Solving The Myth: Do Aquarium Snails Lay Eggs?

Last Updated on January 21, 2022 by Fabiola L.

Do aquarium snails lay eggs? Almost all aquarium snails continue their legacy by laying eggs. Although, some species give birth to live baby snails.

Did you know that there are more than 600 species of freshwater snails in ponds, lakes, and rivers in the United States? Unbelievable, isn’t it? Snails are an important part of freshwater ecosystems. They’re also fascinating inhabitants in the aquarium.

But let’s get to the point, how many times have you encountered the question “Do aquarium snails lay eggs so far”? Well, it’s time to finally solve that riddle. Let’s go!

Basic Characteristics:

Freshwater aquarium snails are aquatic creatures that are best known for their ability to clean aquarium debris. This means they digest most of the waste elements. These are mostly rotten plant matter, fish food scraps, and fish waste that hasn’t been filtered. Given that they feed on aquatic debris like fish waste and algae, they are rightly called “algae eaters”.

In addition to cleaning, they also increase the number of good bacteria in tanks and aquariums. Their presence gives a touch of beauty, color, and diversity to their surroundings.

However, keep in mind that there are good and bad types of aquarium snails. Good types of snails perform all these amazing functions. In contrast, bad types can damage both the tank and other animals as well.

Aquarium Snails Reproduction

Many snails are hermaphrodites. In other words, they carry both sperm and eggs and can reproduce without the help of another snail. Also, keep in mind that each species is different from the other. Snails reach sexual maturity around 1 year of age.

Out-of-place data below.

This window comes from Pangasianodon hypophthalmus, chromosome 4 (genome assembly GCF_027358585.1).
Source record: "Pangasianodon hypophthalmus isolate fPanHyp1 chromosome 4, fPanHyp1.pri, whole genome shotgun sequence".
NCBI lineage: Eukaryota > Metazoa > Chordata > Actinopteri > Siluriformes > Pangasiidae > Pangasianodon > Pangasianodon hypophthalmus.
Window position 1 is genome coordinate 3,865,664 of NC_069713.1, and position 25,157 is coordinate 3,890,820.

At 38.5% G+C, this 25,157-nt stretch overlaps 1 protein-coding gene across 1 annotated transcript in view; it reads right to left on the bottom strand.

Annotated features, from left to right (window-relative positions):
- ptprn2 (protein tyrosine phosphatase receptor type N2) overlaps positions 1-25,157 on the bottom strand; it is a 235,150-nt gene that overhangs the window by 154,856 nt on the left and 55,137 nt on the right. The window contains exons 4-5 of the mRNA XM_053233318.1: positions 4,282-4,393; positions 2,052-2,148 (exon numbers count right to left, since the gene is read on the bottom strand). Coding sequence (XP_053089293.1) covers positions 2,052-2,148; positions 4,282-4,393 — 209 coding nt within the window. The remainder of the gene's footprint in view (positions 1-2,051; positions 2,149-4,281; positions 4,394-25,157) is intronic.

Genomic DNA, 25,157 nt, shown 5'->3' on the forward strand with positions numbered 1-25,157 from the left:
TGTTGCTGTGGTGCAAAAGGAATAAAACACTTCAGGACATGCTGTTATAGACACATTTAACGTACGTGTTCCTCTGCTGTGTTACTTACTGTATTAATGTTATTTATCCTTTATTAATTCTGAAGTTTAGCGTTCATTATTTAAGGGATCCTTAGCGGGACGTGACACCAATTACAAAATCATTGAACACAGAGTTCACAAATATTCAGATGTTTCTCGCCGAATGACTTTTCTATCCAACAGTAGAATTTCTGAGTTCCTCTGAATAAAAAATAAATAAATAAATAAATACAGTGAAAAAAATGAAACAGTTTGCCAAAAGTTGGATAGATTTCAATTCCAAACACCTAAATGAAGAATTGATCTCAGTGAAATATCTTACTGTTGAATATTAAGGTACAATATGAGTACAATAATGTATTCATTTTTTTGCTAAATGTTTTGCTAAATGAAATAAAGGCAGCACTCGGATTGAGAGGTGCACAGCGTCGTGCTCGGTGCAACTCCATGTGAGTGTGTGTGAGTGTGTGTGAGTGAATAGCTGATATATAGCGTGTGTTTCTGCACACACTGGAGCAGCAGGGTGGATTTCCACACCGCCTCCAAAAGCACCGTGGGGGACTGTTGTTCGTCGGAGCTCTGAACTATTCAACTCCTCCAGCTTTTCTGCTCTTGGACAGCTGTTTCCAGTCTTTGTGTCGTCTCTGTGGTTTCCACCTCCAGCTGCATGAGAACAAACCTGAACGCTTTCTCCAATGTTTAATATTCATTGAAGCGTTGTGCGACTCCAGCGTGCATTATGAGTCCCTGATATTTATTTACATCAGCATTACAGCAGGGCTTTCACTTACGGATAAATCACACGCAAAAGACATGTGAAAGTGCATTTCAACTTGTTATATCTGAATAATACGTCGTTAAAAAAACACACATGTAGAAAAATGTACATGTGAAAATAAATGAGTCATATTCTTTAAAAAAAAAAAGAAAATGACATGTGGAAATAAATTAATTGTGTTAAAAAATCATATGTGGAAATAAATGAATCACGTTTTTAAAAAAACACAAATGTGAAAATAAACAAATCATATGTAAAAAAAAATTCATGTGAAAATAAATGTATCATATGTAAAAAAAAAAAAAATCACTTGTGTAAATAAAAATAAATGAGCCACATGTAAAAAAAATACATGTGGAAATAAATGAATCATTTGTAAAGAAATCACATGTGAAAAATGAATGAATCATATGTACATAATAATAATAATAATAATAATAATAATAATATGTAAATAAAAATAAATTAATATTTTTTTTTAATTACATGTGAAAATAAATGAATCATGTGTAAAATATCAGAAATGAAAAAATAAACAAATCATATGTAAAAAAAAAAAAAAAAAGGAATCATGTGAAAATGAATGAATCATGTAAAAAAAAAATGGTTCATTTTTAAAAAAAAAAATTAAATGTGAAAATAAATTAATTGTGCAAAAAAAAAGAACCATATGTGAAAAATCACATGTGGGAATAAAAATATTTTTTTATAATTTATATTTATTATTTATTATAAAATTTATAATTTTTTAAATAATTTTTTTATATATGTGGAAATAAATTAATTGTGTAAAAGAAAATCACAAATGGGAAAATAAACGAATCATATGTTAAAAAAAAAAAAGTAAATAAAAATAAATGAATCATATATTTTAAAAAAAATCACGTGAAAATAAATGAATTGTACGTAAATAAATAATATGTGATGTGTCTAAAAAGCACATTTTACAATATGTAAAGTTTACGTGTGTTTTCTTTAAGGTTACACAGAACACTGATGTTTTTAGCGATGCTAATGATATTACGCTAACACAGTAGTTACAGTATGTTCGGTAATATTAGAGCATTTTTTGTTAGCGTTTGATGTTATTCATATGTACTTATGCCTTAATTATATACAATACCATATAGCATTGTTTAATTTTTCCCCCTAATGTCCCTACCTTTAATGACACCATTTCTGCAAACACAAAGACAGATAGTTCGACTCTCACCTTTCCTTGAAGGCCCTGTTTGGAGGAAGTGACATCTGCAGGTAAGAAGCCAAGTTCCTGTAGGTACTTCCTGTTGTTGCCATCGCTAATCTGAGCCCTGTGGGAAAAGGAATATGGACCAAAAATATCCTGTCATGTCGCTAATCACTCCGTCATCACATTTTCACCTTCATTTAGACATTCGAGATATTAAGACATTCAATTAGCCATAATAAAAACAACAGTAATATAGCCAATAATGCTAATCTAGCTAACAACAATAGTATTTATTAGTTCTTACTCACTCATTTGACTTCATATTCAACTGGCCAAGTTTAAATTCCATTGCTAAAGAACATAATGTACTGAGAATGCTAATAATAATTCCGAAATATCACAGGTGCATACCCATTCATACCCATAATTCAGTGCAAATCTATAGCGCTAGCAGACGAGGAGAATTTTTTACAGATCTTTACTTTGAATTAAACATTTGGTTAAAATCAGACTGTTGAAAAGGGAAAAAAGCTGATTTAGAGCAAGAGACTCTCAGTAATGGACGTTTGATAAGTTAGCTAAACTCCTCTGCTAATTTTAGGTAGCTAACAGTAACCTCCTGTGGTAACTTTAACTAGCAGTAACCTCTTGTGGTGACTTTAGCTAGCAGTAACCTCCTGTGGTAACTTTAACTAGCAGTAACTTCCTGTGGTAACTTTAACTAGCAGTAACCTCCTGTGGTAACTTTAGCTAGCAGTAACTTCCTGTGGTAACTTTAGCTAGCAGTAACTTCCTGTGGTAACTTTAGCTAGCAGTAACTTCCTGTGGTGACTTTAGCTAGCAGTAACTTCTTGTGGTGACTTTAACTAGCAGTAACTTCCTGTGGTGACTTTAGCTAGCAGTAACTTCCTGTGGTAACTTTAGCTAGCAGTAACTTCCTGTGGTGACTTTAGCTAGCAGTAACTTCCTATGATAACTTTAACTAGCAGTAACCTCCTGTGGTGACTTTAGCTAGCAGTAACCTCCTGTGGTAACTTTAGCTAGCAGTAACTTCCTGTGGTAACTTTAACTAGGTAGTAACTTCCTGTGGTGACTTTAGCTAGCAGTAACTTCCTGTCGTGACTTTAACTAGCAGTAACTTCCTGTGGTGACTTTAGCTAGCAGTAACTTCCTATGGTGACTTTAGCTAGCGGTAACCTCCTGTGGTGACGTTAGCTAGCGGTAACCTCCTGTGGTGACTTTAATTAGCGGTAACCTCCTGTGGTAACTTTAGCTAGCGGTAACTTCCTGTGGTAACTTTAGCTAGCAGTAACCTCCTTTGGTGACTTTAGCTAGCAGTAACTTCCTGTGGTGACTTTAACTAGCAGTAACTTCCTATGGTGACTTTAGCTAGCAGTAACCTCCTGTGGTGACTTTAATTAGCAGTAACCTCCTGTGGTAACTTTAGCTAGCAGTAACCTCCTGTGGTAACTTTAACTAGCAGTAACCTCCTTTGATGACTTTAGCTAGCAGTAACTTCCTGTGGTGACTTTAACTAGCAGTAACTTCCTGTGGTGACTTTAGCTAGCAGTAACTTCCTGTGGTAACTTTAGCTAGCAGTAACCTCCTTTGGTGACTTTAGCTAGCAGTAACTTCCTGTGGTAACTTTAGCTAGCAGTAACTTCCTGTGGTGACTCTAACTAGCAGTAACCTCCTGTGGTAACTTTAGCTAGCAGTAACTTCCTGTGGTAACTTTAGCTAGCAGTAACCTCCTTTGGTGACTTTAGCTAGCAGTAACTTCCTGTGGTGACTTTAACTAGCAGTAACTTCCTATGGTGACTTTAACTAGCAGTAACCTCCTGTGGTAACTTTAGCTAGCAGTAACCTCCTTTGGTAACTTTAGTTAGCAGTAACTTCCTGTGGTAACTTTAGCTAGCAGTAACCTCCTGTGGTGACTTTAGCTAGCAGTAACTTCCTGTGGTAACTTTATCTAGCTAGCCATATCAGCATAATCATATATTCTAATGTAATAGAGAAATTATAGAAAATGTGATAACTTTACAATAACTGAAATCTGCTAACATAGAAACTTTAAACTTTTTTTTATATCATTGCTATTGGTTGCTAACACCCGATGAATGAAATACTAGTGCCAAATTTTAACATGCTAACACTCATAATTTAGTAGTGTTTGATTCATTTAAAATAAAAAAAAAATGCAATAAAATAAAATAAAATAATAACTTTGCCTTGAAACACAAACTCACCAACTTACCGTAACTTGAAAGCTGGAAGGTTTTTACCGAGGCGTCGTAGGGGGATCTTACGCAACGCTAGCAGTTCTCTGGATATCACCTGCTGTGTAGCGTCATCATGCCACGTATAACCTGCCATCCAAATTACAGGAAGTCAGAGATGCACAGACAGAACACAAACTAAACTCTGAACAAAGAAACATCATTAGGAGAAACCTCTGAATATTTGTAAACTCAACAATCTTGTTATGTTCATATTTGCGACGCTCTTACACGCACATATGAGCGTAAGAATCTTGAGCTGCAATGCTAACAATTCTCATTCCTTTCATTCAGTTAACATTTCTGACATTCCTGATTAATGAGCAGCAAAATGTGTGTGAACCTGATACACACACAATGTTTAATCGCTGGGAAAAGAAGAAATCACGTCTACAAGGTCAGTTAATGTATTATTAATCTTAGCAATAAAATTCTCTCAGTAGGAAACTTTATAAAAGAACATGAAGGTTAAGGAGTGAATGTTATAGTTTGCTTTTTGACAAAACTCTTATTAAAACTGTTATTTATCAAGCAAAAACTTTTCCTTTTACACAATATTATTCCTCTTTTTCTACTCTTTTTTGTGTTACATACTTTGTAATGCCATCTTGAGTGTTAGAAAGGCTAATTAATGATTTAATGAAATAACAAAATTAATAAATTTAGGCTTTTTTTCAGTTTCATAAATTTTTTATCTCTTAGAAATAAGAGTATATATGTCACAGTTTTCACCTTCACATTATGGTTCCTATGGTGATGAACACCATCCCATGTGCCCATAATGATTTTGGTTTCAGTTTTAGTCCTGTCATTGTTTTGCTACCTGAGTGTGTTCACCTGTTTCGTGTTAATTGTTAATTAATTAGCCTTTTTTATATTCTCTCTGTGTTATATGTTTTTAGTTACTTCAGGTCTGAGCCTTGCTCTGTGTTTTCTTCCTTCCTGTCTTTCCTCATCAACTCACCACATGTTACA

Determining Sex

Females of freshwater snails are usually larger and heavier than males. Although, this is not the case that can always be applied to every species. When it comes to physiognomy, some males have a special sexual organ that protrudes from the area in front of the gills. On the other hand, most snails have an operculum. It’s hatch-like covering over the opening in their shell. Its absence indicates possession of both male and female sexual organs.

So, are you ready to find out the answer to the question do snails lay eggs or give birth? Let’s go!

Reproductive Form

Snails reproduce in one of two possible ways. They either lay eggs or carry their eggs internally.


Snails reproduce by copulation, whether they had an operculum or not. The fertilization process takes place by the male crawling on the female’s shell and holding her shell with his foot. The duration of the act itself varies from one hour to one full day.

Interestingly, snails that possess both male and female sexual organs exchange sperm. Accordingly, they don’t self-fertilize with their sperm.

Laying Eggs

Females of freshwater snails lay eggs in clutches. If you pay attention, you will be able to find the clutches above the water line or on the underside of the leaves. Under normal conditions, aquarium snails can lay eggs once or twice a month. However, this can vary. For example, if they don’t have enough food, they won’t lay eggs that often. As for the conditions, they also determine the frequency of egg-laying. Snails breed best at temperatures of 60 ° F to 77 ° F and require high humidity of 75% to 95%.